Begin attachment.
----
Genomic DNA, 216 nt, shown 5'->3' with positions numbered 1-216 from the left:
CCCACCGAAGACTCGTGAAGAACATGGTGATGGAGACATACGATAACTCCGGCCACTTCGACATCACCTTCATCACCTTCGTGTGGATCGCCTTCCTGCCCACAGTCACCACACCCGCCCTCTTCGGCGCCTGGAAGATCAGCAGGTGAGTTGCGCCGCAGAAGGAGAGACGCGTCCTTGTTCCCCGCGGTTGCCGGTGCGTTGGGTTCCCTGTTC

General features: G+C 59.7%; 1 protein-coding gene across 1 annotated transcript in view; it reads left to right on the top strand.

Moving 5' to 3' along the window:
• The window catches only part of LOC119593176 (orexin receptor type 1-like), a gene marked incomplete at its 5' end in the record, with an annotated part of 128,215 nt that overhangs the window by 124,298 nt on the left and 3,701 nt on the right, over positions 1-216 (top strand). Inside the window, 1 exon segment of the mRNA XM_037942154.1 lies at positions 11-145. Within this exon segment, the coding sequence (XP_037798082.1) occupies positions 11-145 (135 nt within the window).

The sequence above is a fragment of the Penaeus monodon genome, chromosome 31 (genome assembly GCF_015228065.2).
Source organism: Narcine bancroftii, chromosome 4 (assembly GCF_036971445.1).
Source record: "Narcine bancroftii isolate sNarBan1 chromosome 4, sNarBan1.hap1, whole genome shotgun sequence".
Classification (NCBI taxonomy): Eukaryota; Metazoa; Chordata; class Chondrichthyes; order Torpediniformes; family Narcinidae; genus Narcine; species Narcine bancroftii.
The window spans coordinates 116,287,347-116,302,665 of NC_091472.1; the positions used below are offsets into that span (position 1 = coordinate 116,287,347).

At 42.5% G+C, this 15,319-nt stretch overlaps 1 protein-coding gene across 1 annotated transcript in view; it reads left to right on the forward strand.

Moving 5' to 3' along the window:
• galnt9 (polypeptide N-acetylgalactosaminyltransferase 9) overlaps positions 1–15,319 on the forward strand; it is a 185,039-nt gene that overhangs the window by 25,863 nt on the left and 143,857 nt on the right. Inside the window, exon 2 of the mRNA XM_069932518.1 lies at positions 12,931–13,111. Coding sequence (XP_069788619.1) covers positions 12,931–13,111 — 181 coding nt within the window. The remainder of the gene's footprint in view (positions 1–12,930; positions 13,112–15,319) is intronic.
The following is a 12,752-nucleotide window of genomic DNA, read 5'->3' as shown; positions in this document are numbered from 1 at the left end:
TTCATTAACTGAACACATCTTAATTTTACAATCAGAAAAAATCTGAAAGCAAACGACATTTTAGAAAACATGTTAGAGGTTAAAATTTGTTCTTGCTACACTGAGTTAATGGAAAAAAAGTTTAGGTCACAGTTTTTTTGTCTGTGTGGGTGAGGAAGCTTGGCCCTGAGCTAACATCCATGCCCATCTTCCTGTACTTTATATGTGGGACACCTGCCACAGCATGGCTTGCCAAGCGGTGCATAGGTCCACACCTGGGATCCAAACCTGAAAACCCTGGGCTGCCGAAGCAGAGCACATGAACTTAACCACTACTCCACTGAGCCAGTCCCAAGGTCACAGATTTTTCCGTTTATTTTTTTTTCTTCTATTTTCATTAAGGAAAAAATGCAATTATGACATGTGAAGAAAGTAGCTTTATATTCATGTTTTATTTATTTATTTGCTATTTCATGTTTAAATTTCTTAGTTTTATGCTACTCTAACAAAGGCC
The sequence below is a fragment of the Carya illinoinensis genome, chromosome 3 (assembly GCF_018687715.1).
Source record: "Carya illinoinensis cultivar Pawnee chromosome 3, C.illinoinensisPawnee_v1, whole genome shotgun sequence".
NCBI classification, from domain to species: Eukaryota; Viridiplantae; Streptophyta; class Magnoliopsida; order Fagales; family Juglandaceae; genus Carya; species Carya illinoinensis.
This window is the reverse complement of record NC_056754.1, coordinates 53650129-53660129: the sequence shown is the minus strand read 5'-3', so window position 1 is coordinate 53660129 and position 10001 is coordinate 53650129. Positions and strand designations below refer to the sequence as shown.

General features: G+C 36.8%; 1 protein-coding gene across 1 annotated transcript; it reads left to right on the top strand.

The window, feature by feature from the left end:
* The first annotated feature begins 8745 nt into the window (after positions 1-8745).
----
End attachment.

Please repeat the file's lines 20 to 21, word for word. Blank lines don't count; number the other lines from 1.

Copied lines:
General features: G+C 36.8%; 1 protein-coding gene across 1 annotated transcript; it reads left to right on the top strand.

The window, feature by feature from the left end: